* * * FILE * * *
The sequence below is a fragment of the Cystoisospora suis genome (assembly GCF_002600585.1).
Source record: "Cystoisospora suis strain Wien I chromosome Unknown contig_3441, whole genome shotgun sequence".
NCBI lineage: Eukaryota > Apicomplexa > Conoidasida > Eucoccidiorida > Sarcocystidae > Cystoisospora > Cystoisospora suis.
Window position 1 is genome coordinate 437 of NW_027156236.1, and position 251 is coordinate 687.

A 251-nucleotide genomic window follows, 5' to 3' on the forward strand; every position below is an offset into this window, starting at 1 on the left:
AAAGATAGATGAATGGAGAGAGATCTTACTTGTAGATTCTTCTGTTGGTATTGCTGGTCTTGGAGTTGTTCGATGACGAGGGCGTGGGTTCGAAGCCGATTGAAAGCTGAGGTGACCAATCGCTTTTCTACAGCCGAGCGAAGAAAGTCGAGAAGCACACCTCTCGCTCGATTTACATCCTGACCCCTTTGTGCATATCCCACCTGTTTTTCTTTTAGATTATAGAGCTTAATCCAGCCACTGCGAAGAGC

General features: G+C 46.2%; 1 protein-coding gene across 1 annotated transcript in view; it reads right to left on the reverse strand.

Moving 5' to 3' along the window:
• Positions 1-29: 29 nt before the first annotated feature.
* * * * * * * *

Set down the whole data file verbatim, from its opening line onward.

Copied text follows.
The sequence below is a fragment of the Cystoisospora suis genome (assembly GCF_002600585.1).
Source record: "Cystoisospora suis strain Wien I chromosome Unknown contig_3441, whole genome shotgun sequence".
NCBI lineage: Eukaryota > Apicomplexa > Conoidasida > Eucoccidiorida > Sarcocystidae > Cystoisospora > Cystoisospora suis.
Window position 1 is genome coordinate 437 of NW_027156236.1, and position 251 is coordinate 687.

A 251-nucleotide genomic window follows, 5' to 3' on the forward strand; every position below is an offset into this window, starting at 1 on the left:
AAAGATAGATGAATGGAGAGAGATCTTACTTGTAGATTCTTCTGTTGGTATTGCTGGTCTTGGAGTTGTTCGATGACGAGGGCGTGGGTTCGAAGCCGATTGAAAGCTGAGGTGACCAATCGCTTTTCTACAGCCGAGCGAAGAAAGTCGAGAAGCACACCTCTCGCTCGATTTACATCCTGACCCCTTTGTGCATATCCCACCTGTTTTTCTTTTAGATTATAGAGCTTAATCCAGCCACTGCGAAGAGC

General features: G+C 46.2%; 1 protein-coding gene across 1 annotated transcript in view; it reads right to left on the reverse strand.

Moving 5' to 3' along the window:
• Positions 1-29: 29 nt before the first annotated feature.